Food Quality Protection Act of 1996

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Food Quality Protection Act of 1996

Valerie Watnick

At the time of its passage, the Food Quality Protection Act of 1996 (FQPA) (P.L. 104-170, 110 Stat. 1489) was called "one of the most significant environmental and public health bills passed in 20 years, [which] indeed may distinguish itself in time as the most significant." In response to major scientific findings by the National Research Council (NRC) and others in the area of children's susceptibilities to pesticides, Congress intended the FQPA to strengthen protections for children by requiring the Environmental Protection Agency (EPA) to consider these special susceptibilities in assessing the risk of a pesticide.

Environmentalists and consumer groups used the Delaney clause, passed in 1958 as part of the Federal, Food, Drug and Cosmetic Act, as a bargaining chip in the effort to gain regulatory protection for children from pesticides. The Delaney clause provided that food additives had to be safe; and that if a substance was found to cause cancer, it could not be designated as safe and thus could not be added to processed foods. This standard was known as a "zero tolerance" standard. Raw agricultural commodities were generally considered unsafe for use unless a legal limit was in place for pesticide residue found on that food.

Given scientists' current ability to detect certain chemicals in extremely minute amounts, scientists and politicians urged that the Delaney clause's zero tolerance standard for carcinogenic food additives needed revision. In September 1993 the Clinton administration proposed a reform package that attempted to please the chemical industry and the environmentalists. The proposal included abolishing the Delaney zero-tolerance standard and setting limits on pesticide residues that would be safe for children.

After the Clinton administration made its proposal, the House and Senate Agriculture Committees held a series of hearings on pesticide regulation. The debates focused on assessing dietary risks to different groups of consumers, the method of assessing consumer exposure, and whether and when to consider a pesticide's benefits when setting legal limits on pesticide residues.

The presidential election in November 1996 and public opinion that food safety laws needed revision played roles in developing a consensus. In July of that year the House approved a bill that included provisions proposed by the Clinton administration that were designed to ensure that pesticide limits would protect infants and children. On July 24, 1996, the child protective bill was passed by the Senate, and President Clinton signed the FQPA into law on August 3, 1996.

The act resulted in three major changes in the regulation of pesticides and their use on food products. First, the FQPA contains provisions specifically designed to protect the health of infants and children. The most significant aspect of these protections for children originated with the report by the National Research Council on the dangers of pesticides to children. It generally requires the EPA to assess the risks of a given pesticide residue and to use an additional ten-fold margin of safety when setting legal limits for certain pesticide residues on food. The FQPA also requires the EPA to take into account the special susceptibilities and consumption habits of infants and children in establishing pesticide limits.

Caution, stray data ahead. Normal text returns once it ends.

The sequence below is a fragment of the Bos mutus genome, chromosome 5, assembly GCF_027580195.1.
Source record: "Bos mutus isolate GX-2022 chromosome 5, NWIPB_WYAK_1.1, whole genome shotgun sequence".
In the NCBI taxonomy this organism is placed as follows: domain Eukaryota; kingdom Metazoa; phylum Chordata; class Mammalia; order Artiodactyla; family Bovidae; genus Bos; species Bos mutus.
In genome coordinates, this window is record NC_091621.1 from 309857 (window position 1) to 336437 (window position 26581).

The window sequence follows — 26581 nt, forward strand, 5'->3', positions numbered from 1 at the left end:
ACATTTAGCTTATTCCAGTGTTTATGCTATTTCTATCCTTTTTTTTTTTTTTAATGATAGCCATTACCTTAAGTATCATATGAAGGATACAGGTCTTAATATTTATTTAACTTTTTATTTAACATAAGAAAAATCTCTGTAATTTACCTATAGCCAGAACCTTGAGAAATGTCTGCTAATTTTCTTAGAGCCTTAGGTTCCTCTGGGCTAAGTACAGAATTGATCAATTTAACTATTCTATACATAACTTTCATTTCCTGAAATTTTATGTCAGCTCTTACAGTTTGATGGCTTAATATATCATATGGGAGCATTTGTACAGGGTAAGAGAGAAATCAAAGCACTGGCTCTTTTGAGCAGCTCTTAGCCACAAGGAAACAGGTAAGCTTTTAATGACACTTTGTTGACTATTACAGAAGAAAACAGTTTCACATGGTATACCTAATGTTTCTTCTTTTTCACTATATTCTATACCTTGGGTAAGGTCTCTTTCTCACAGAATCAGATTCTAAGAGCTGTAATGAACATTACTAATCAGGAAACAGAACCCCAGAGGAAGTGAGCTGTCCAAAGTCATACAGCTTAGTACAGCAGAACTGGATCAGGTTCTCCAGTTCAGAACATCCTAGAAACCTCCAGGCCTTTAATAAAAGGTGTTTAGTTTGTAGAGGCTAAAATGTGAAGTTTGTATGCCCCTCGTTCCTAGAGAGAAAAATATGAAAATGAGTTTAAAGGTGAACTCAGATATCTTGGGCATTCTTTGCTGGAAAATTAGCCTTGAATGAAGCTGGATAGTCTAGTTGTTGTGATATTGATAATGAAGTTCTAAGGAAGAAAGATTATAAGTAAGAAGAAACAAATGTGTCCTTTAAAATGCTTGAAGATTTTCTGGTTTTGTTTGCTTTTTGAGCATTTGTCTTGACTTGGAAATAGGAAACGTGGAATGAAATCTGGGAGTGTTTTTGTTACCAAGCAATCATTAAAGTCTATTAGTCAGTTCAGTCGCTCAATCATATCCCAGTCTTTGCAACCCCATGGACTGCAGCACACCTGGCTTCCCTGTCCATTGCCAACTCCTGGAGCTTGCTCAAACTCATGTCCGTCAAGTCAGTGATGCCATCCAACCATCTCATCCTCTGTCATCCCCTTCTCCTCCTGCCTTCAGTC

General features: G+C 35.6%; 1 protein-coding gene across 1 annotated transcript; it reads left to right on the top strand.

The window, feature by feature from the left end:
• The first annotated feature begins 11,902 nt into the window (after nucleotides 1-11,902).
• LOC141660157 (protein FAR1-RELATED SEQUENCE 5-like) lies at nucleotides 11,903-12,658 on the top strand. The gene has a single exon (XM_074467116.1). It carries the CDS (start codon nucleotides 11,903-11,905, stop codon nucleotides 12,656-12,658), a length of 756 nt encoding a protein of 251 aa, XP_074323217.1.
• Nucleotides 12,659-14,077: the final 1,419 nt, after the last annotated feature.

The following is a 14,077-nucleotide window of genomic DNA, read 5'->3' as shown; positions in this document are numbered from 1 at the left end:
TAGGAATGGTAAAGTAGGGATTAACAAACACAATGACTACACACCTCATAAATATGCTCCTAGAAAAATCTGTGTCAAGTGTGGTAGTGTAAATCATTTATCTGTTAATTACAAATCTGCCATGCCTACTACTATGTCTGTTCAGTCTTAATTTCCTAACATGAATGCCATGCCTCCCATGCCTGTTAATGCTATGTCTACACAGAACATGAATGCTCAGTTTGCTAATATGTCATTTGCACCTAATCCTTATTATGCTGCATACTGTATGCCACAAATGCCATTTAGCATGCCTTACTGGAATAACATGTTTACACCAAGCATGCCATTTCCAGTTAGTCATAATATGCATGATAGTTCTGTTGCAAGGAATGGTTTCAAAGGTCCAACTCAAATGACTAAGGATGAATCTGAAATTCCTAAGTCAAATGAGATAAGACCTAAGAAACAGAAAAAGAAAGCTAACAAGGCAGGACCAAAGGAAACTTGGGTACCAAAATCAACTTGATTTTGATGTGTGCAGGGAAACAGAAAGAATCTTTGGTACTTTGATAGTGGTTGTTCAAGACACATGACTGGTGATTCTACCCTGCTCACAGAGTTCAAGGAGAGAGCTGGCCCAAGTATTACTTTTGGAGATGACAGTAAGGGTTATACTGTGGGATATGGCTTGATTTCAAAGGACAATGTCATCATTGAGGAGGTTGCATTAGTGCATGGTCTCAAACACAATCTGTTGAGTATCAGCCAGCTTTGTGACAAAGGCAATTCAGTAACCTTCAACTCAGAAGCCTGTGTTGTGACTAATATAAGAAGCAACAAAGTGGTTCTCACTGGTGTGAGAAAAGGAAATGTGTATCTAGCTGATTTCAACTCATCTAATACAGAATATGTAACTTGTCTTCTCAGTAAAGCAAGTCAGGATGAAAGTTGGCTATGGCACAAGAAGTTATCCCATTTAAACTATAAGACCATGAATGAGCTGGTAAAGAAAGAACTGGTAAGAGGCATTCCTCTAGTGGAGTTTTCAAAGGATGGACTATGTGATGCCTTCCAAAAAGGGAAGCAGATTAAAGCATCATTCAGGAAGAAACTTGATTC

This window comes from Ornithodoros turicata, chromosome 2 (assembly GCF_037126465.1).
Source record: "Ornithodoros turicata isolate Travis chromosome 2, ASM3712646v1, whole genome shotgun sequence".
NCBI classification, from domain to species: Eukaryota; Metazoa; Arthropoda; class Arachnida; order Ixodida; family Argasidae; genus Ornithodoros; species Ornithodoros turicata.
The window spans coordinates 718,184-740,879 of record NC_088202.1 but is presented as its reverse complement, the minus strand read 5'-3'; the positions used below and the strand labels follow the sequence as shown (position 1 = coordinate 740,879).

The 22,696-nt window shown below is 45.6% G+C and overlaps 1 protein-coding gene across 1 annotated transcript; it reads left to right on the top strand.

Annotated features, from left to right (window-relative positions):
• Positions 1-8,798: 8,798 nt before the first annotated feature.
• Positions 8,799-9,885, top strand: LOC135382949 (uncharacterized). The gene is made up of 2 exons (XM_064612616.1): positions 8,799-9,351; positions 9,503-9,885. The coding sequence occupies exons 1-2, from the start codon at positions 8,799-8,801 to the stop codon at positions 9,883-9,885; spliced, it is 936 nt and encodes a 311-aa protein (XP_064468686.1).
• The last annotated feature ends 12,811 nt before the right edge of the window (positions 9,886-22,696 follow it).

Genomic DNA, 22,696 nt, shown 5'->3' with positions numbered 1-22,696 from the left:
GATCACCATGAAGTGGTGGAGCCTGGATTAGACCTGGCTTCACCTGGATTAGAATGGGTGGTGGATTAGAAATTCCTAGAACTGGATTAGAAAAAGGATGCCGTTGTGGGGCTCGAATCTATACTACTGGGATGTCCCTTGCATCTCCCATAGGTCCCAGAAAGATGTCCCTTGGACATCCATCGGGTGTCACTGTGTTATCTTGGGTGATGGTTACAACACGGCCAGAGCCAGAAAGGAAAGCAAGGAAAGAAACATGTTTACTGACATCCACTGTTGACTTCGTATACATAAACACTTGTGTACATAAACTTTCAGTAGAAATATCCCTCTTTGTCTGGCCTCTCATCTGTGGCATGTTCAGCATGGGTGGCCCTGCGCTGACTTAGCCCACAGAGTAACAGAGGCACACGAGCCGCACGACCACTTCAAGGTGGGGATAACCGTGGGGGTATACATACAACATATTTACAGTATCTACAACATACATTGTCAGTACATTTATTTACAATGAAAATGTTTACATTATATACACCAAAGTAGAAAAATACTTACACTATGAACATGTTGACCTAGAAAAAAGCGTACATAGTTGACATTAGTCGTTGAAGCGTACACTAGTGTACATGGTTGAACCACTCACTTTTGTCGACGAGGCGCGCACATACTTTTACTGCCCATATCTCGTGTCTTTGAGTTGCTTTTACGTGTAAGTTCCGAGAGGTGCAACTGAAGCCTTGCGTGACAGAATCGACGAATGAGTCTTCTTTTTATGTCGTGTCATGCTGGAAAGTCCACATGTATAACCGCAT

Moreover, the act requires the EPA to consider all of the different exposures to pesticides that adults and children face when setting limits for pesticide residues on food. This provision requires the EPA to consider all of a consumer's exposures to pesticide residues, including exposure through the air and water.

Finally, the FQPA eliminated Delaney's zero-tolerance standard for cancer-causing substances in processed foods and replaced it with a negligible risk standard for all foods. This standard of negligible risk is generally assumed to mean that there exists a one-in-one-million chance that a harmful effect will occur.

If implemented as intended, the Food Quality Protection Act has great potential. The act could help to make the food supply safer for this generation of children and adults by limiting the amount of pesticide residue on all food sold in the United States.

See also: Federal Food, Drug, and Cosmetic Act; Pure Food and Drug Act.


National Research Council. Committee on Pesticides in the Diets of Infants and Children. Pesticides in the Diets of Infants and Children. Washington, DC: National Academy of Sciences, 1993.

Watnick, Valerie J. "Risk Assessment: Obfuscation of Policy Decisions in Pesticide Regulation and the EPA's Dismantling of the Food Quality Protection Act's Safeguards for Children." Arizona State Law Journal 31 (Winter 1999): 1315. Source from which portions of this essay have been adapted.

Watnick, Valerie J. "Who's Minding the Schools: Toward Least Toxic Methods of Pest Control in Our Nation's Schools." Fordham Environmental Law Journal 8 (Fall 1996): 73.

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Food Quality Protection Act of 1996

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